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How Much Has Bill Overcharged America?

           Pieter Nagel wonders if we've reached an important historical
  "juncture," one where a new measure is needed in assessing monopolies:
  Instead of weighing the damages they've caused in dollars, he asks if the
  more important costs might not be better calculated in the currency of
  "information" lost.
          Monopolies do indeed cause damages that go beyond their dollar
  overcharges, e.g., by the lowering of product quality, suppression of
  innovation, shrinkage of choice, reduced convenience, and so on.  (A
  colleague of mine, a senior economist who specialized in supermarket
  monopolies and mergers at the FTC for many years, once observed that the 2
  clearest signs of a food store with real monopoly power are (a) dirty floors
  and (b) long check-out lines.  A monopolist, of course, has no need to hire
  a floor-sweeper or an adequate number of sales clerks.  The customers will
  wade through the dirt--and wait in line.)
          The courts can issue decrees that eliminate monopoly power (e.g., by
  busting up the monopoly, a la AT&T) and/or compel the monopolist to change
  his behavior (stop doing something that is essential to his monopoly).  A
  well-crafted decree, then--through divestiture (spin-offs) and behavior
  modification--can restore effective competition and thus take care of the
  FUTURE.  (Note the word "can."  They almost never do--but they nonetheless
  have that power.)
          But what about the past?  What about all the people the monopolist
  has been abusing for, say, a decade or so--the outrageous price overcharges,
  the shoddy quality, the denial of real choice, the inconveniences he's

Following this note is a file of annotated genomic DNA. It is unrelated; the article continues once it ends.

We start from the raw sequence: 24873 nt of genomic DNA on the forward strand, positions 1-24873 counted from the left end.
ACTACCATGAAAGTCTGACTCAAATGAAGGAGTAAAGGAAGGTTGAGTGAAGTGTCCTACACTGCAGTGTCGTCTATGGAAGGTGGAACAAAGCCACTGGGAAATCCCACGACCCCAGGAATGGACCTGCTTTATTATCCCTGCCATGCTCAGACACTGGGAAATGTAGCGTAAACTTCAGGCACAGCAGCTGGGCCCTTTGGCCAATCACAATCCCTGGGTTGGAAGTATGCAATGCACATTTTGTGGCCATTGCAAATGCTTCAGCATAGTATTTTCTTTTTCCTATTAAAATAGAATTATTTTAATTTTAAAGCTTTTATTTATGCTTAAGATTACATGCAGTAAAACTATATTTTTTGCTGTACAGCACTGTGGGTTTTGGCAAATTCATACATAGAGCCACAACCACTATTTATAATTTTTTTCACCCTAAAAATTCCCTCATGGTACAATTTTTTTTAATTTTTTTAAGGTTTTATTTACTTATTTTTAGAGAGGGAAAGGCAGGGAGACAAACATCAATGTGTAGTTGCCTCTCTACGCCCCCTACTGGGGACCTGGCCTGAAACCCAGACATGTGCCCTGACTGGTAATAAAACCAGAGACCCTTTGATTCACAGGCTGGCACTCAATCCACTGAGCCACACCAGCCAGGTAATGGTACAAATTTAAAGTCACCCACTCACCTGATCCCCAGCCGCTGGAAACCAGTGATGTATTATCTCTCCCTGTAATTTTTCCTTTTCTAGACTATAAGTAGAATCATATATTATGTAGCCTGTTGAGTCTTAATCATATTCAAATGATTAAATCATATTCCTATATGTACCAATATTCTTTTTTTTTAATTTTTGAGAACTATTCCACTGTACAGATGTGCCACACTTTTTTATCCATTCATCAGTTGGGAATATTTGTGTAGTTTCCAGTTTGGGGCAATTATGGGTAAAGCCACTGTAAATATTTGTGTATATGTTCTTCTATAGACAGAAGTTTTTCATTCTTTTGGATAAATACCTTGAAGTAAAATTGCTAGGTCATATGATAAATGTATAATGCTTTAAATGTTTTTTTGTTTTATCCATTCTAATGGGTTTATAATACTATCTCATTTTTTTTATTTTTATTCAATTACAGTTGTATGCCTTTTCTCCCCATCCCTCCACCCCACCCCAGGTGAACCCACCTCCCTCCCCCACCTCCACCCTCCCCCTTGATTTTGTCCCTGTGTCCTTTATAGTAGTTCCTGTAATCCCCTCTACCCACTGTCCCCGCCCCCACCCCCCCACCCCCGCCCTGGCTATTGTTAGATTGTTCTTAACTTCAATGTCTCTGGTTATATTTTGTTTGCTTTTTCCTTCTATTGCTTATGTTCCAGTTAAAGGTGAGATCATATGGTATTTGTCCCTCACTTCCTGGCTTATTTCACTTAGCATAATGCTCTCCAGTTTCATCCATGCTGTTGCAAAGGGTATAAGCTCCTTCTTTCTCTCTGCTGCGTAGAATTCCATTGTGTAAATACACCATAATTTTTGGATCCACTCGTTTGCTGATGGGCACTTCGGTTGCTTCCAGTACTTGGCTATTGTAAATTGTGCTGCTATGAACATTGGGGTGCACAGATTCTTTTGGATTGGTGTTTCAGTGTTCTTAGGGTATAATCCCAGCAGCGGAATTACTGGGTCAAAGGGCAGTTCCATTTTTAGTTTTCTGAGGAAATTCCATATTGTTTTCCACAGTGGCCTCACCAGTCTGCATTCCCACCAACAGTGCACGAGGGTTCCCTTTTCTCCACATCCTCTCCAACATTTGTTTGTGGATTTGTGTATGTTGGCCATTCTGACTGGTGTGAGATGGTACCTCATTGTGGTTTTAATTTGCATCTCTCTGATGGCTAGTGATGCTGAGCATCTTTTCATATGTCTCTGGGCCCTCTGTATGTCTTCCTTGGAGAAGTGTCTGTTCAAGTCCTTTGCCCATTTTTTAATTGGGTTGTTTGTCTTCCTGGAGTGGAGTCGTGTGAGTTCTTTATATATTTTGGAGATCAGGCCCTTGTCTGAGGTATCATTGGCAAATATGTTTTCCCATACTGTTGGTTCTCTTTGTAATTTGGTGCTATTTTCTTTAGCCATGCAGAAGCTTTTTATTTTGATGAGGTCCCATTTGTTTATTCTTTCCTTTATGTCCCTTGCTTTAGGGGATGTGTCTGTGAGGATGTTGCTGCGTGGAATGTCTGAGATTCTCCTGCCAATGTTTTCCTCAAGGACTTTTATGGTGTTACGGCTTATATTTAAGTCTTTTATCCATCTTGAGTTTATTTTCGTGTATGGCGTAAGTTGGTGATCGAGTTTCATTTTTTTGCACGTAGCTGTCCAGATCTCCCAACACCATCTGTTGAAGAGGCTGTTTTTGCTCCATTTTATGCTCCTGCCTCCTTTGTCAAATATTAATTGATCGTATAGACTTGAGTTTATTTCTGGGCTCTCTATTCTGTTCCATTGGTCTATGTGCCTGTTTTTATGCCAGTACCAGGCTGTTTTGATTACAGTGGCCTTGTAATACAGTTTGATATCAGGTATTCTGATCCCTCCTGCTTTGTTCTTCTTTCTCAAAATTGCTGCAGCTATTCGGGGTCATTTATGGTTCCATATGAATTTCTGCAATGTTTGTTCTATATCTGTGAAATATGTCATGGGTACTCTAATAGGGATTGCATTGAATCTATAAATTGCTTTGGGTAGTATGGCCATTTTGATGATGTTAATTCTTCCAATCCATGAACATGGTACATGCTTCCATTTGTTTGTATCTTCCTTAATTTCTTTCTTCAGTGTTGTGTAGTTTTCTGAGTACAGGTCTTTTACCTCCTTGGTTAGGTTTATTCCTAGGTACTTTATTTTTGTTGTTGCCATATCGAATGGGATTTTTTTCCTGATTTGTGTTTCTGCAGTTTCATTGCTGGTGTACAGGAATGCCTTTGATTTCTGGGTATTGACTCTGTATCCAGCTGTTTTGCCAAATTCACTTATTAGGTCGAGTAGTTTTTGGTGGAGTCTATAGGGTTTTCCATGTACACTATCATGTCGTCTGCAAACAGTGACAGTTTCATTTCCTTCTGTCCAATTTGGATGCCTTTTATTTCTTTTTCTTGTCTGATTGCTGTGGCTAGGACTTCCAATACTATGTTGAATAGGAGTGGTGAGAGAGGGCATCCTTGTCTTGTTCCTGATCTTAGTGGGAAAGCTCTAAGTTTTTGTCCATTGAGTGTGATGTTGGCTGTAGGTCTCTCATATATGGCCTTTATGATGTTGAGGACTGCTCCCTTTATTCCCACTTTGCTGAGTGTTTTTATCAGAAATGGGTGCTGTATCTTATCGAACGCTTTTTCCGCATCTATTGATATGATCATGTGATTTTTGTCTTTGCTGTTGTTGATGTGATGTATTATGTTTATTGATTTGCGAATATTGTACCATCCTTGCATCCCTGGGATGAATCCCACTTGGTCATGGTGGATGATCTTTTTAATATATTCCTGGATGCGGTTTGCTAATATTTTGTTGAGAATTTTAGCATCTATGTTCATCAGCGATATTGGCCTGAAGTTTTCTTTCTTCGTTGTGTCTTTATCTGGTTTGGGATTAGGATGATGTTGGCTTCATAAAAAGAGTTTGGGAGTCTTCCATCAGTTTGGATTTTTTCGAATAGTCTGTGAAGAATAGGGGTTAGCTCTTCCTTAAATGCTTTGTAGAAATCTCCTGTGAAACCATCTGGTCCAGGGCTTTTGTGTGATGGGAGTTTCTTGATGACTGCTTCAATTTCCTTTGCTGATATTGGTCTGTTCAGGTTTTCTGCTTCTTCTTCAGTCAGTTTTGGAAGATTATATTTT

imposed?   Under a just law, the victims of wrongdoing must be made whole.
  And of course wrongdoers must be forced to disgorge their ill-gotten gains.
  In antitrust, both of these ends of justice--the remedying of PAST
  wrongs--must generally take the form of monetary "damages."  And plaintiffs
  do indeed try mightily to prove the bankable value of all their losses, not
  just the dollar overcharges.  
          The Congress of 1890 (Sherman Act) and 1914 (Clayton Act) recognized
  that antitrust victims--consumers and small enterprises, the latter often in
  bankruptcy-- were unlikely to ever succeed in proving in court the full
  measure of their injuries.  Accordingly--to compensate for that inherent
  disadvantage--the U.S. law provides for treble damages:  The jury decides
  how many dollars worth of injury the monopolist has inflicted on you--and
  the judge, as a matter of law, must then multiply that figure by 3.  Even
  that has proved inadequate:  Antitrust plaintiffs, over the past 100 years,
  have rarely succeeded in recovering even their actual damages, much less the
  3-times measure that Congress had hoped would act as a deterrent to
  monopoly- building.
          All this is by way of emphasizing the "measurement" problem the law
  faces everywhere, not just in antitrust.  You're the victim of a hit-and-run
  driver and end up as a paraphlegic.  The law can't restore to you the
  exhilaration or the ecstasy of, for example, running in a surging surf on a
  pristine beach.  But it will try (if you have a very good lawyer--and a good
  jury) to convert your psychic losses into the crass coin of money damages.
  It's the best the law can do, the only measure of justice it can give you.
          Bill Gates is costing America a great deal more than his price
  overcharge--the excess of his price over the one that would prevail in an
  effectively competitive software industry.  An even larger item, I suspect,
  stems from his savage killing of creative competitors who, if allowed to
  grow in a healthy competitive software environment, would have yielded
  untold gains in new and better technology.  In court, though, Bill's rich
  lawyers will portray all those non-price losses as "mere speculation."  
          Price is where you can nail him.  The courts have a hundred years of
  experience in dealing with monopoly pricing.  And there's a powerful logic
  behind their focus on it:  It's the focal point of the monopolist's own
  agenda, the tool he uses to get the wealth and power that are his ultimate
  goals.  Monopolists are, in their personal motivations, almost invariably
  empire-builders.  They want power and money is their means of getting it.